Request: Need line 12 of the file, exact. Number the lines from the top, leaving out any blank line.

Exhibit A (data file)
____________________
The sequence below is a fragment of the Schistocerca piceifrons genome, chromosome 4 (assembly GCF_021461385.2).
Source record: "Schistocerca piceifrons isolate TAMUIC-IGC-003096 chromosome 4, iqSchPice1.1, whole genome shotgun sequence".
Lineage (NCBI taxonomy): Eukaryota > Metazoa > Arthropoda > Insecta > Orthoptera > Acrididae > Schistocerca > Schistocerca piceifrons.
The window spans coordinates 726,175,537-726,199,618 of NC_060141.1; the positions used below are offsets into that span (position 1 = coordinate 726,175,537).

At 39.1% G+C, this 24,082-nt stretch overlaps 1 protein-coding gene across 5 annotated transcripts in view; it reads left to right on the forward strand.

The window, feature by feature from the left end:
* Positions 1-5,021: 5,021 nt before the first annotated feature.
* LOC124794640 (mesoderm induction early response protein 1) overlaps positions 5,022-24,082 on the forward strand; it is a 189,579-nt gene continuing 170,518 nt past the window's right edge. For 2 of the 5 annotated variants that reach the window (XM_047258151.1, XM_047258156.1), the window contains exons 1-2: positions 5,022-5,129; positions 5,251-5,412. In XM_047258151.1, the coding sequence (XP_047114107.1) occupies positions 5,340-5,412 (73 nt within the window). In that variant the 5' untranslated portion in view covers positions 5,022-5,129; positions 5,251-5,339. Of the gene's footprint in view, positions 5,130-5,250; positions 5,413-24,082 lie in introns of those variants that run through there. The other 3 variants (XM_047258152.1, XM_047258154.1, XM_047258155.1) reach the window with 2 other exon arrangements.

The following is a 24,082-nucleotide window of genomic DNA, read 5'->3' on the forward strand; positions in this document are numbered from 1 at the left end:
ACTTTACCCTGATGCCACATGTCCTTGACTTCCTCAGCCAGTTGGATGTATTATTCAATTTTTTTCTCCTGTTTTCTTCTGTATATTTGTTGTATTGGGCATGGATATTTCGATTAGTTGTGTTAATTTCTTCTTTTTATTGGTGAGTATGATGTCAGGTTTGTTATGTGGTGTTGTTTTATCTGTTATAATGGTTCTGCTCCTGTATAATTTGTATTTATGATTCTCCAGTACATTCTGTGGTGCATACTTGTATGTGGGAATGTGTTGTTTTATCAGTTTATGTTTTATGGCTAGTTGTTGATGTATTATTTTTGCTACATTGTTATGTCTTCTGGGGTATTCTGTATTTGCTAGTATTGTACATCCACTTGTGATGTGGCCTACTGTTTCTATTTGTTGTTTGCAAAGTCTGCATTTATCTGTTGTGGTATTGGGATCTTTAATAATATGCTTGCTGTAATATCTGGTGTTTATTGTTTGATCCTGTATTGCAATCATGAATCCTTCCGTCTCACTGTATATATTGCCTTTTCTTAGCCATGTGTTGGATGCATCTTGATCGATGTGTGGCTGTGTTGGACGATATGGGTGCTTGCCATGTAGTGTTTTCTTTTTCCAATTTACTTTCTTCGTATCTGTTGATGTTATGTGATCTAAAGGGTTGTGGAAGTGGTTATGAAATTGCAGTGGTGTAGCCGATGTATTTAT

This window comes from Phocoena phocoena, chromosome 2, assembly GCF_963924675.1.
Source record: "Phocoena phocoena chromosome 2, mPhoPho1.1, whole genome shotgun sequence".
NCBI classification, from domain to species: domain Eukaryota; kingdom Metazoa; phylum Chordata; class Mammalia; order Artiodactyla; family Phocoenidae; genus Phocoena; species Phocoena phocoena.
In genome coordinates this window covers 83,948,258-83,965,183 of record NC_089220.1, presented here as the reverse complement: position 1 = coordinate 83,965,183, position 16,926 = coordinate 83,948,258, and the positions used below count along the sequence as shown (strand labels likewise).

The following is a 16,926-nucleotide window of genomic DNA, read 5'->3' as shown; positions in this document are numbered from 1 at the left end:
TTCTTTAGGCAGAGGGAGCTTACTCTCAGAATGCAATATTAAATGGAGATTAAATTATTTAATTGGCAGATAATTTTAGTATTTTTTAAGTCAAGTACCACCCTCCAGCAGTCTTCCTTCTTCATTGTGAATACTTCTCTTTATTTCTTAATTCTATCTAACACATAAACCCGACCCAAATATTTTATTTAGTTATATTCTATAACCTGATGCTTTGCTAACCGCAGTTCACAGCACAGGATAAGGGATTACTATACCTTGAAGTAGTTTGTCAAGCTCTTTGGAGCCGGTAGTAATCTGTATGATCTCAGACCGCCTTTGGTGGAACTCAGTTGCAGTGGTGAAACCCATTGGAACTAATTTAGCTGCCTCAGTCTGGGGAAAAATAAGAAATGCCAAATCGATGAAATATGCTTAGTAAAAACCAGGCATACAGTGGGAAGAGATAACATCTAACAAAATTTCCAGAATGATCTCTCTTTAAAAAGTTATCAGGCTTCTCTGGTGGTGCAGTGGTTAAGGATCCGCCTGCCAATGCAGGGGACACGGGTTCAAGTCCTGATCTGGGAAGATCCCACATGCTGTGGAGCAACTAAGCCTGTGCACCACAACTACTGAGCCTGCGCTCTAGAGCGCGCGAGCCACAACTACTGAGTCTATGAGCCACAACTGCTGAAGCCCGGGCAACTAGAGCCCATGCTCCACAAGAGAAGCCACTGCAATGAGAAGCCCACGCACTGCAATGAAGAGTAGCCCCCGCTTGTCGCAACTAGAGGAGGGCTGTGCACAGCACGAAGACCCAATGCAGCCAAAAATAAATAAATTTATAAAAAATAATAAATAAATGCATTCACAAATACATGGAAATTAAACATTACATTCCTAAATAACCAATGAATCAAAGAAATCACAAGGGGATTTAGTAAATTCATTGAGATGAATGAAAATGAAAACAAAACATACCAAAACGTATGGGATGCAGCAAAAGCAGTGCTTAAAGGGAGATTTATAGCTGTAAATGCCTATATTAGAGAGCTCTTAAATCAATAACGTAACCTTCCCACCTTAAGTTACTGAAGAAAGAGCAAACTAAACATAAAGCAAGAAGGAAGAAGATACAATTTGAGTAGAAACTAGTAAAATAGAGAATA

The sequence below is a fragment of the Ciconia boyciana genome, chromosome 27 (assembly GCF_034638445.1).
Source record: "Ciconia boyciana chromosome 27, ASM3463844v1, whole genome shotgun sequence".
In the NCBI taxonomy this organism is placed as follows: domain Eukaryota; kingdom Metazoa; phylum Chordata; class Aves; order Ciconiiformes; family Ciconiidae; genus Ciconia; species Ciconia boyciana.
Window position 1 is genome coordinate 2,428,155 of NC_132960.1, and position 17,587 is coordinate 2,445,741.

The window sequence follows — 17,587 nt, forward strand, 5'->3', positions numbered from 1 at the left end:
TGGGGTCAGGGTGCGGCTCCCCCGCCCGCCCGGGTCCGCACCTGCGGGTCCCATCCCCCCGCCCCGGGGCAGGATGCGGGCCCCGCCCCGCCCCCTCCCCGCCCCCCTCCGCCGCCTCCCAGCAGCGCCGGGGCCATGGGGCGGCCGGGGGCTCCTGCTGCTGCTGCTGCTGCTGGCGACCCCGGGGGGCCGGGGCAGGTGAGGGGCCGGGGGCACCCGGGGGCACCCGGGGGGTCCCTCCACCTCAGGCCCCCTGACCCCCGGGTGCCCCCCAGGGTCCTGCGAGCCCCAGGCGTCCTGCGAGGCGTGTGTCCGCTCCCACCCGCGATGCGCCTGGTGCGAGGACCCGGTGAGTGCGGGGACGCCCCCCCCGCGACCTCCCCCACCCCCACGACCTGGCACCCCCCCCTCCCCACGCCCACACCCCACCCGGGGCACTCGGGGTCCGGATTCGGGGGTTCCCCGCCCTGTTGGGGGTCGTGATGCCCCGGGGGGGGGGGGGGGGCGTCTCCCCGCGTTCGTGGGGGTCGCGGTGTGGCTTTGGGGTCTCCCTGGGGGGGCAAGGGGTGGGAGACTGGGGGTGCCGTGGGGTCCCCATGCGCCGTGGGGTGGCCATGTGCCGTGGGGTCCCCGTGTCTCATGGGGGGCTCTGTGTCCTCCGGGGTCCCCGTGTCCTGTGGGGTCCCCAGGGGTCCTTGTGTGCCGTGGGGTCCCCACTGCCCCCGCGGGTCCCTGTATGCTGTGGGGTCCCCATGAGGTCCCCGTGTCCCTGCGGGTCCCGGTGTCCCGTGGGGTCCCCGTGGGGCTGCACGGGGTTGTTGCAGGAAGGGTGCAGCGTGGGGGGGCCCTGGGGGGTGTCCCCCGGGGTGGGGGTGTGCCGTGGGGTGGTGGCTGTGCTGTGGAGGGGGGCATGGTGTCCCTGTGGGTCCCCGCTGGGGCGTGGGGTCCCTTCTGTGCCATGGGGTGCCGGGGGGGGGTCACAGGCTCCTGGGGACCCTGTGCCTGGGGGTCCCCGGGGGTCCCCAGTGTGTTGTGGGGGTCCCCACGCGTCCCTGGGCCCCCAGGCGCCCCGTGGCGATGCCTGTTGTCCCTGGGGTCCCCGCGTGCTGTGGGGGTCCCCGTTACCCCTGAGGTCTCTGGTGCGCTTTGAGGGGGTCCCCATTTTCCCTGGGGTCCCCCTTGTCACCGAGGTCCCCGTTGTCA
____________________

Source record: "Phocoena phocoena chromosome 2, mPhoPho1.1, whole genome shotgun sequence".